The main feature of the new Canon 100 mm f/2.8 IS macro lens (vendor)  is that it offers stabilization.  Now this might not seem such a big deal to photographers who work with a tripod and photograph more static subjects – but the moment you want to shoot on the move, and play around fluently with your composition and angles – then using the lens hand-held becomes a huge advantage.

Instead of photographing the usual macro subjects – flowers and insects – I decided to test the Canon 100 mm f/2.8 IS macro lens (vendor), during a portrait session with a model, Annisa.

In the photo above, my settings were 1/200th @ f3.2 @ 400 ISO.  In testing the lens with and without the IS enabled, there is a clear difference in the crispness of the (handheld) images.  There’s no doubt that the IS works, and is a major improvement on the previous generation of this lens ..

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the Best Camera in the World ..

.. will be the one where the camera manufacturers allow me some input into the matter.  If only Nikon and Canon (and Pentax and Fuji and everyone else) would just gather around a table and listen to me.  If only …

When I get to handle a new camera, I often wonder why the manufacturers designed a camera the specific way they did.  It might be the strange placement of a button or control; or the omission of a feature, or even the deliberate hampering of features in the non-pro bodies.  Sometimes I just wish they would bring in a feature that I love on another camera.

Here are the gear-head musings on what I would insist the Best Camera in the World would be like, if I had any say in it.  (Sorry, but that means this posting will have a lot of words and no images this time around.)

Firstly, the Best Camera in the World would have to be a modern full-frame digital SLR camera (D-SLR)  for the combination of accessibility, versatility and image quality.

I recently moved from using Canon 1D mkIII bodies to using Nikon D3 bodies.  Personally, I think the Nikon D3 is the best camera that has ever been made to date.   But there are a number of pros and cons, and not everything falls in favor of the Nikon D3.  Therefore most of this post is a comparison between these two cameras, and which things from either camera I would want to see in the Best Camera in the World.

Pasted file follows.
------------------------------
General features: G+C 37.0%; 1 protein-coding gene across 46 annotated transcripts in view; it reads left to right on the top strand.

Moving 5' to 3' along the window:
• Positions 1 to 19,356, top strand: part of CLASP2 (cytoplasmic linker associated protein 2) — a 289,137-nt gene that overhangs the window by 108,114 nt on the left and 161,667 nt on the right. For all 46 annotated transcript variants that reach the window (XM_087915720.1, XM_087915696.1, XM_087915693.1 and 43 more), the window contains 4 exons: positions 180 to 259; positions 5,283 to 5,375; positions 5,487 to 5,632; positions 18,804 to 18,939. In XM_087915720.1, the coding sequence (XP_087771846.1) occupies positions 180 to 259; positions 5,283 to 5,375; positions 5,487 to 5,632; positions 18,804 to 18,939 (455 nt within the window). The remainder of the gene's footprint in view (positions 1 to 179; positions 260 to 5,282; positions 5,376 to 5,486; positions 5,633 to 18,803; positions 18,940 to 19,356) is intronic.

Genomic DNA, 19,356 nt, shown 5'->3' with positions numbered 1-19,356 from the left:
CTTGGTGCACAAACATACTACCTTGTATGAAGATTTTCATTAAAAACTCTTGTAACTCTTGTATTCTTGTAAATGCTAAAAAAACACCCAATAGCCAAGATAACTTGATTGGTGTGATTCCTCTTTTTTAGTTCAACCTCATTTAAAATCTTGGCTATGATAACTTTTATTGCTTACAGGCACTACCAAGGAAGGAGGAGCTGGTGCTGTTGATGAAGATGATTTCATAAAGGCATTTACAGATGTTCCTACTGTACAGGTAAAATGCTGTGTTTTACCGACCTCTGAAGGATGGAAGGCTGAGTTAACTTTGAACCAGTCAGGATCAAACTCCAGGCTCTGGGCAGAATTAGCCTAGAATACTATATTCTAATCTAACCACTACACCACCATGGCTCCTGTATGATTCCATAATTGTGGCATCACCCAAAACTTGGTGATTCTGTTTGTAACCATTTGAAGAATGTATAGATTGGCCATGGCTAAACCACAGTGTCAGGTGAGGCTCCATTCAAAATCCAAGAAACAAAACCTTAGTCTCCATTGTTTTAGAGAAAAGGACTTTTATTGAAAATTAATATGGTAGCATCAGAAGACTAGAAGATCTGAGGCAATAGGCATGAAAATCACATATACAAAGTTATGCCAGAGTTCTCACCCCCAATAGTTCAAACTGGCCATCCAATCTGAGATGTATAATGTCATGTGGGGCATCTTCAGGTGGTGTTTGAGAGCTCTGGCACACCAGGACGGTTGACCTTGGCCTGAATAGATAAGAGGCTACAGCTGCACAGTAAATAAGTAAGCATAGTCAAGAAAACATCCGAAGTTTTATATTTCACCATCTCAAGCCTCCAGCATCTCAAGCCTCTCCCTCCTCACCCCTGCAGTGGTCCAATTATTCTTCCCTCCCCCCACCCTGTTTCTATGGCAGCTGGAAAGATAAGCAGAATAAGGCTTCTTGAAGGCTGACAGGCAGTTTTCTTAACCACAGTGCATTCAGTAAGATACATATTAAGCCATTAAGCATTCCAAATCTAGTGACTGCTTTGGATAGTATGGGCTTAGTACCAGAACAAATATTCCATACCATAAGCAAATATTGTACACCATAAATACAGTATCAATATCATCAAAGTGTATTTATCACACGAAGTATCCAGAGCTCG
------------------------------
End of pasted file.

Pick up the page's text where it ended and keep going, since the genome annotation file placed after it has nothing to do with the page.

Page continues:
But before we even get there, I have to touch on something – Exposure Modes.  Both these cameras fall down sorely when it comes to how the exposure modes are accessed.  Pentax’s ingenuity here towers over them in this regard.

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Canon’s TTL flash vs Nikon’s TTL flash

One of the frequent topics on the various forums is the Canon vs Nikon debate … and one of the usual replies is that Nikon is better in certain ways, and Canon is better in other ways.  And the common wisdom that Nikon’s flash system is superior to Canon.  And this seems to be accepted as one of those general truths.

Now, having shot primarily Nikon for a few years (D100 / D2H / D2x), and then Canon (mk2 / mk2N / 5D / mk3), and now Nikon again (D3) … I have this observation about Canon’s flash system vs Nikon’s flash system … they are different. 

Disregarding wireless TTL flash, where Nikon is ahead in simplicity of operation and how much control you have – if we just look at TTL flash in various situations – I honestly can’t say the one is better than the other.  Just that they are different.  So I have to go against the common wisdom there.

But they are different in ways that aren’t easy to quantify.  Where I’m used to Canon’s TTL flash responding in a certain way during different situations, the Nikon flash needs different flash exposure compensation.  So it responds differently, and I have to get used to it again.

This is going to be a long post and I’m afraid the point of what I am trying to say might get lost along the way.  So here it is right at the start already:  When it comes to any particular TTL flash system, just become familiar with it.  You can then make it work. 
As simple a point as this … get used to how your particular camera and flash respond, and adjust your technique accordingly.

So, down to business …